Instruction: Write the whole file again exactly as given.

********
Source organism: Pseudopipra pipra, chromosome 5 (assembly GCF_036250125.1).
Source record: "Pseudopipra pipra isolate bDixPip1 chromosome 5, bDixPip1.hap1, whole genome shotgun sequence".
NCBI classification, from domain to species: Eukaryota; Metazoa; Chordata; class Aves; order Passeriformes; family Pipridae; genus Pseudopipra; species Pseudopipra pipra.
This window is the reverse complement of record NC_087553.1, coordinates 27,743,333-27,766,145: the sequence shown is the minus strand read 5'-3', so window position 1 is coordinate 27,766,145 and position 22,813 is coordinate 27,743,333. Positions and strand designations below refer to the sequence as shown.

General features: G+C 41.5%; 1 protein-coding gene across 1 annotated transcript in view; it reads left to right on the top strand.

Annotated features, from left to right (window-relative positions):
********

Source organism: Pseudopipra pipra, chromosome 5 (assembly GCF_036250125.1).
Source record: "Pseudopipra pipra isolate bDixPip1 chromosome 5, bDixPip1.hap1, whole genome shotgun sequence".
NCBI classification, from domain to species: Eukaryota; Metazoa; Chordata; class Aves; order Passeriformes; family Pipridae; genus Pseudopipra; species Pseudopipra pipra.
This window is the reverse complement of record NC_087553.1, coordinates 27,743,333-27,766,145: the sequence shown is the minus strand read 5'-3', so window position 1 is coordinate 27,766,145 and position 22,813 is coordinate 27,743,333. Positions and strand designations below refer to the sequence as shown.

General features: G+C 41.5%; 1 protein-coding gene across 1 annotated transcript in view; it reads left to right on the top strand.

Annotated features, from left to right (window-relative positions):